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Christopher Columbus's voyages of discovery were part of
a much broader pattern of European commercial and financial
expansion during the fifteenth century. In the span of less
than four decades, European countries revolutionized sea
travel. Led by tiny Portugal, fifteenth-century European
mariners adapted from the Arabs a small sturdy ship known
as the caravel capable of sailing against the wind. They
also refined such navigational aids as the astrolabe and
quadrants, allowing sailors to accurately chart their latitude,
while mapmakers and geographers greatly improved the quality
of maps. In just a decade, from 1488 to 1498, European sailors
mastered the winds and currents of the south Atlantic, making
it possible for the first time to sail from Western Europe
to West Africa and into the Indian Ocean.
With financial support from German and Italian
bankers and merchants, Portugal was able to exploit these
discoveries and create a system of long-distance trade and
commerce based on sugar and slavery. As early as 1420, the
Portuguese began to settle islands off the West African
coast. In Madeira, the Azores, the Canary Islands, and other
islands, the Portuguese introduced sugar cane. Beginning
in 1443, Portugal established a string of trading posts
along the West African coast, which soon became major sources
of slave labor for the Iberian Peninsula and especially
for the Atlantic island sugar plantations.
Christopher Columbus was very familiar with
this network of Atlantic trade. Born in Genoa in 1451, the
son of an Italian wool weaver, Columbus was pushed by his
father into trade. In 1476 he settled in a Genoese trading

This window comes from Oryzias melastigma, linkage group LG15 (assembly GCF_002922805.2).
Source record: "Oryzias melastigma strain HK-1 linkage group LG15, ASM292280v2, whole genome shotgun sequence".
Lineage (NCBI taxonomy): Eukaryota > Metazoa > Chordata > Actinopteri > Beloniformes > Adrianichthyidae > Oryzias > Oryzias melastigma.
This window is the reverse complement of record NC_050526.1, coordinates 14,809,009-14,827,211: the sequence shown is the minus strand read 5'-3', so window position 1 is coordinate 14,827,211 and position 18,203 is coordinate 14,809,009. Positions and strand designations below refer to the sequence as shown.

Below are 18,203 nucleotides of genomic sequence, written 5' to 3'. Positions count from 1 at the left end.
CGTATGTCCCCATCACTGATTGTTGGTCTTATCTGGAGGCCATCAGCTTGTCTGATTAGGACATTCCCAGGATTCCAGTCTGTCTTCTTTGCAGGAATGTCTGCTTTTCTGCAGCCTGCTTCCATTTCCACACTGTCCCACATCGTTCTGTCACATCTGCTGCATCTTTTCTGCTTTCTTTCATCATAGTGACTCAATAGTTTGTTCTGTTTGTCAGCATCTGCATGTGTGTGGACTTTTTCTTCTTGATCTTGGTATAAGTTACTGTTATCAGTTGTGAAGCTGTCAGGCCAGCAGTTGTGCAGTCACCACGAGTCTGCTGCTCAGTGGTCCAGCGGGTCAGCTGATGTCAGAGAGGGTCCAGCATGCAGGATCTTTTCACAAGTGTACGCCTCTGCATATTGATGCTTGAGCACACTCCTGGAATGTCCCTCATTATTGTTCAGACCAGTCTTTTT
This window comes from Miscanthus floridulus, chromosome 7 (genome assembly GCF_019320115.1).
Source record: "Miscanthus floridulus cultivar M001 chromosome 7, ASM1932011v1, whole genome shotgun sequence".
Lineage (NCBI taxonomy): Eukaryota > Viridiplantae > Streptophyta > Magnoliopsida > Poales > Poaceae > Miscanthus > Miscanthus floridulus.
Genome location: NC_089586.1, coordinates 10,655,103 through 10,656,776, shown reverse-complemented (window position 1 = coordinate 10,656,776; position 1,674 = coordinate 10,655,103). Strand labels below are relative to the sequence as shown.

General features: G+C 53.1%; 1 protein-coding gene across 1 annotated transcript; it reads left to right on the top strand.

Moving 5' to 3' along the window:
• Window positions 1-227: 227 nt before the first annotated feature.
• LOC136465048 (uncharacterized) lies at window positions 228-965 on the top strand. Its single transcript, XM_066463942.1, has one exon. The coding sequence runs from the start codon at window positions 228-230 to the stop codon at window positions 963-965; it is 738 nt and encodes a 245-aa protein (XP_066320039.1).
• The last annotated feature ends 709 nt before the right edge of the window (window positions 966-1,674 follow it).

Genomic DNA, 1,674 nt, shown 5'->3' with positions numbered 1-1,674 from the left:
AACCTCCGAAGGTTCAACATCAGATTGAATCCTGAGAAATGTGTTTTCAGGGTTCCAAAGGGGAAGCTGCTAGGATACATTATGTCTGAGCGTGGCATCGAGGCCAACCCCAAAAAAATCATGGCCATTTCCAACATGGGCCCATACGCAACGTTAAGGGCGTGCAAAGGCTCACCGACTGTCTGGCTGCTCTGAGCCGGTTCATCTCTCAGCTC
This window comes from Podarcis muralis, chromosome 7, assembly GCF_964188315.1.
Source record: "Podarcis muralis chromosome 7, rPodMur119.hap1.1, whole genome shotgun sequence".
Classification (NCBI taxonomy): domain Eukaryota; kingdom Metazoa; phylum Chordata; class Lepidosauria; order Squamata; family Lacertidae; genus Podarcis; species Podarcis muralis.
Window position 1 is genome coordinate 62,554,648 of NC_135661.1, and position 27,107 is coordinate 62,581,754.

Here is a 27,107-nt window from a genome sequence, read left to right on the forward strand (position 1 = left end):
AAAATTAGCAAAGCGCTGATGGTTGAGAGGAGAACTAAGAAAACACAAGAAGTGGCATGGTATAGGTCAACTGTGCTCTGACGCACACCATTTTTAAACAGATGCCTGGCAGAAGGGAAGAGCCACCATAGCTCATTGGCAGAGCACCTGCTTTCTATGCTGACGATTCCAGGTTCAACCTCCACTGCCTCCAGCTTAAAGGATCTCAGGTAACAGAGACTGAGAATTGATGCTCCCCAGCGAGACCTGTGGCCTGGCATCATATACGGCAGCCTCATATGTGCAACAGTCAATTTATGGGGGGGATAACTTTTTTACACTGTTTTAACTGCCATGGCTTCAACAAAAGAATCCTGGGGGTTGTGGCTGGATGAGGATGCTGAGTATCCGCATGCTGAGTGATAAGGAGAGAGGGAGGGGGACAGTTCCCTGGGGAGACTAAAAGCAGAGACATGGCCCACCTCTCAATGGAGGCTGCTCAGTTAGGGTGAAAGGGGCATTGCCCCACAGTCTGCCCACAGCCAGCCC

community in Portugal. There, he met his wife, whose father
was the Portuguese governor of an island off Africa's Atlantic
coast. For ten years Columbus lived in Madeira and made
voyages to the Azores, the Canary Islands, and western Africa.
Forty-one years old at the time he made his first voyage
of discovery, Columbus was obsessed with the idea of finding
a new route to the Far East, which would provide him with
enough wealth to pay for the liberation of the Holy Land
from Islamic rule. Personally familiar with slavery and
sugar production when he arrived in the Caribbean, he quickly
saw the opportunity to extract riches from this new land.
As the following extracts from his journal
reveal, within days of his arrival in the New World, Columbus
regarded the Indian population as a potential labor source.
As he and other Europeans would soon discover, the Indians,
especially the Caribs, were not as timid or as easily dominated
as Columbus originally thought.
Sunday, 14th of October
people are very simple as regards the use of arms, as your Highnesses
will see from the seven that I caused to be taken, to bring
home and learn our language and return; unless your Highnesses
should order them all to be brought to Castile, or to be kept
as captives on the same island; for with fifty men they can
all be subjugated and made to do what is required of them....
16th of December
Highnesses may believe that this island (Hispaniola), and all
the others, are as much yours as Castile. Here there is only
wanting a settlement and the order to the people to do what
is required. For I, with the force I have under me, which is
not large, could march over all these islands without opposition.
I have seen only three sailors land, without wishing to do harm,
and a multitude of Indians fled before them. They have no arms,
and are without warlike instincts; they all go naked, and are
so timid that a thousand would not stand before three of our
men. So that they are good to be ordered about, to work and
sow, and do all that may be necessary, and to build towns, and
they should be taught to go about clothed and to adopt our customs.
of the First Voyage of Christopher Columbus, 1492-1493,"
in E.G. Bourne, The Northmen, Columbus and Cabot, 985-1503
(New York, 1906), 114, 145-146, 182